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Op/Ed

10 mental health apps for active maintenance and mindfulness

(EDITORIAL) There are virtually hundreds of apps available to help you deal with mental health problems. Here are 10 good services which can help you monitor your mental health and help you learn to reduce stress.

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talkspace mental health

Let’s face it, making an appointment with your doctor isn’t always easy. When it comes to mental health clinicians, it can take three to four weeks to get an appointment. Most clinicians only see patients during the day, and if you need prolonged therapy, it can be difficult to get away for a couple of hours each week to see someone.

Fortunately, the internet has some answers. There are virtually hundreds of apps available to help you deal with mental health problems. Here are 10 good services which can help you monitor your mental health and help you learn to reduce stress.

**Please note** – If you’re in a crisis, you should seek professional help immediately. Call 911, or the National Suicide Prevention Line at 1‑800‑273‑TALK.

Below are 10 wonderful mental health apps to choose from:

1. Breathe2Relax
iOS, Android
Free

Breathe2Relax walks you through belly breathing, which is supposed to decrease the body’s fight-or-flight response. Before you do the exercise, you measure your stress. When finished, you report how you feel. This is a good reminder to practice healthy breathing techniques and to slow down when stressed or angry.

2. Lantern
Web-based with iOS supplemental app for users
Monthly fee

With Lantern , you take an assessment to test to find your strengths and weaknesses and what you want to work on. You’re matched with one of their customized plans and a professional coach who is an expert in cognitive behavioral therapy (CBT) techniques. It is a subscription based service, but the price per month might be less than a weekly appointment with a professional therapist.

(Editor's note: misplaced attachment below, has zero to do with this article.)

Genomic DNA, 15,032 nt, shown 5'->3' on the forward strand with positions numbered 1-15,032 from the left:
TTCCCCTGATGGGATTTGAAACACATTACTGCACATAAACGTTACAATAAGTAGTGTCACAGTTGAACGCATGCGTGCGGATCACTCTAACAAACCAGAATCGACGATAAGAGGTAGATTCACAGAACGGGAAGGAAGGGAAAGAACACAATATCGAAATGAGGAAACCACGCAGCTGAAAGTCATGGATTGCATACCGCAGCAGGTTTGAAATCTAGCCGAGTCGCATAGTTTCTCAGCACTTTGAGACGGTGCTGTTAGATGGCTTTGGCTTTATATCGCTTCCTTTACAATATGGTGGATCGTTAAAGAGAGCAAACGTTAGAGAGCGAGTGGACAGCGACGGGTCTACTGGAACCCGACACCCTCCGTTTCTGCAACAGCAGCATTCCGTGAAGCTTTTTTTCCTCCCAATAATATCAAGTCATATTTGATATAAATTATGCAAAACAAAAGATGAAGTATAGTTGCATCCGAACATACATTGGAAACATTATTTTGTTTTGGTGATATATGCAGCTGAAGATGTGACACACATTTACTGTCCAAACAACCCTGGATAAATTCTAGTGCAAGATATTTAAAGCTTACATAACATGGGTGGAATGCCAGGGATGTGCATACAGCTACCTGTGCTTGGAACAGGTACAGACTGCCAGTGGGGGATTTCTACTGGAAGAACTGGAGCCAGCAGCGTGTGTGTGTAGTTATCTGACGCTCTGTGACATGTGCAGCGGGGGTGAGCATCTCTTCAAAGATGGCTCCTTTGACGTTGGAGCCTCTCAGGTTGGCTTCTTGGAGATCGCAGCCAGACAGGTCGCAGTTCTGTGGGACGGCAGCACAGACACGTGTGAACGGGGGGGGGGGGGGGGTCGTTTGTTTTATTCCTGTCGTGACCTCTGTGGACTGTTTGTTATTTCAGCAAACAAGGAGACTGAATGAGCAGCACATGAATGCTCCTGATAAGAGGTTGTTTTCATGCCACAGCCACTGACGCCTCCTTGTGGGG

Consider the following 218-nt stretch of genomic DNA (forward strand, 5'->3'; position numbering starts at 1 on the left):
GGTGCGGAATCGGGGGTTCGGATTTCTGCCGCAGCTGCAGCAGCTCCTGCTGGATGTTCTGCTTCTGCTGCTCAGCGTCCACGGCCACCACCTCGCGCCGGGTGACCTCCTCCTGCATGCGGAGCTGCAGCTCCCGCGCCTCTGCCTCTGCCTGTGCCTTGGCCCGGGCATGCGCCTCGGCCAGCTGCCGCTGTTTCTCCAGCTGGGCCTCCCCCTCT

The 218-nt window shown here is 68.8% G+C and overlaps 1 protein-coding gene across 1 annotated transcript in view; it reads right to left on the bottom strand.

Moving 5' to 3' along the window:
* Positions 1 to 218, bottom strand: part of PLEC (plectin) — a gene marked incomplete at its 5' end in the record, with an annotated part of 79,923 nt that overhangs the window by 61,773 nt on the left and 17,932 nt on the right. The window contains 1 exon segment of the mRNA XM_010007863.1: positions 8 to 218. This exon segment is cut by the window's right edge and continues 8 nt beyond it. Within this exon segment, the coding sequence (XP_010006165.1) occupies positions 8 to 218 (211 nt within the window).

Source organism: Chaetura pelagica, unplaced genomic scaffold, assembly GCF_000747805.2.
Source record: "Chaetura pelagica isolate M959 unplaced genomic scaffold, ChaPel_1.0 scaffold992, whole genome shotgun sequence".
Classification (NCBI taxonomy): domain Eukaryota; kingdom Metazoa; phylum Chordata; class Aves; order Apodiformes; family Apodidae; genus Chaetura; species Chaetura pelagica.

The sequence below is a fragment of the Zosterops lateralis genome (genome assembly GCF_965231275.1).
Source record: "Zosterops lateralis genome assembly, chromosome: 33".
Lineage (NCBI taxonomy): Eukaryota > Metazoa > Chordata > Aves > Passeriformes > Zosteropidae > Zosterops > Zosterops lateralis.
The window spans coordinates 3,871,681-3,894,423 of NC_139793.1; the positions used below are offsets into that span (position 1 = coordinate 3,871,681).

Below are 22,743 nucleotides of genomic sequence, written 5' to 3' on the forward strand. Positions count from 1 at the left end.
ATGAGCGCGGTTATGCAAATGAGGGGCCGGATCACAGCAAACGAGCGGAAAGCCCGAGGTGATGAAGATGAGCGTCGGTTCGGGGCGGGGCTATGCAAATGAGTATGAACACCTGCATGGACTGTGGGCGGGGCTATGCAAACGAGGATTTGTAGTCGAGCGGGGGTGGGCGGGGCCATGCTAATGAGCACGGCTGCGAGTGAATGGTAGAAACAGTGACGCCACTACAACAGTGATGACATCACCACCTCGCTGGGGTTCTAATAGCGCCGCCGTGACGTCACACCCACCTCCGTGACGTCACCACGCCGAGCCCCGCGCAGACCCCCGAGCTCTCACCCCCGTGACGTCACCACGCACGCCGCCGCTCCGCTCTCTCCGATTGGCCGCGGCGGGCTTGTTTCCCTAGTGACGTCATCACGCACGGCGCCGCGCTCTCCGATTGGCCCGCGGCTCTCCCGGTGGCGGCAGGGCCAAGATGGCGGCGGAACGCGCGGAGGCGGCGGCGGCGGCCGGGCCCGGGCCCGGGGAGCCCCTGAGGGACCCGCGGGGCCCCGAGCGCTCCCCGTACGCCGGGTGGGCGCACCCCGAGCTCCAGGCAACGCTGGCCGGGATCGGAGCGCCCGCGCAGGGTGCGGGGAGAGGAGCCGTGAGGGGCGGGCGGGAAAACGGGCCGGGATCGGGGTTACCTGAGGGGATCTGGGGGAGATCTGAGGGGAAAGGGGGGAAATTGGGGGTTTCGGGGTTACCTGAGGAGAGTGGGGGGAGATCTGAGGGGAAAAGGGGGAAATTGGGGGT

3. Talkspace
Web, iOS, Android
Monthly fee

Talkspace is a subscription therapy service, with therapists available throughout the day. You send a message to your therapist in a private chat room. There are no contracts, and you are charged on a monthly basis. All therapists are carefully selected and have more than 3,000 hours of clinical experience.

4. PTSD Coach
iOS, Android
Free

The Department of Veterans Affairs’ National Center for PTSD developed PTSD Coach app for veterans, active military personnel and civilians to help deal with the symptoms of PTSD. It’s not a clinical tool, but it can help you track symptoms and find out what works over time. I felt like it was a bit clunky to set up, but it’s very practical in nature.

5. Optimism
Web, iOS, Android
Free with in-app purchases to send data to a clinician

Optimism is an app that focuses on self-tracking your mood and other triggers to your mental health. Not only can you get a better understanding of your mental health and find methods that work in reducing stress, you can also set up a wellness plan. The fee-based aspect of the app lets you send information to your clinician. Your family members can also use the app to help give you information about your behavior.

6. SAM: Self Help for Anxiety Management
iOS, Android
Free

Cope with anxiety using SAM. The app offers 25 self-help options that can be personalized to your own worries. You record your anxiety levels and identify triggers, then you get ideas on how to manage you stress. There is an anonymous social cloud feature where you can talk to others who are using the app. The iPhone says that the app might slow down your phone.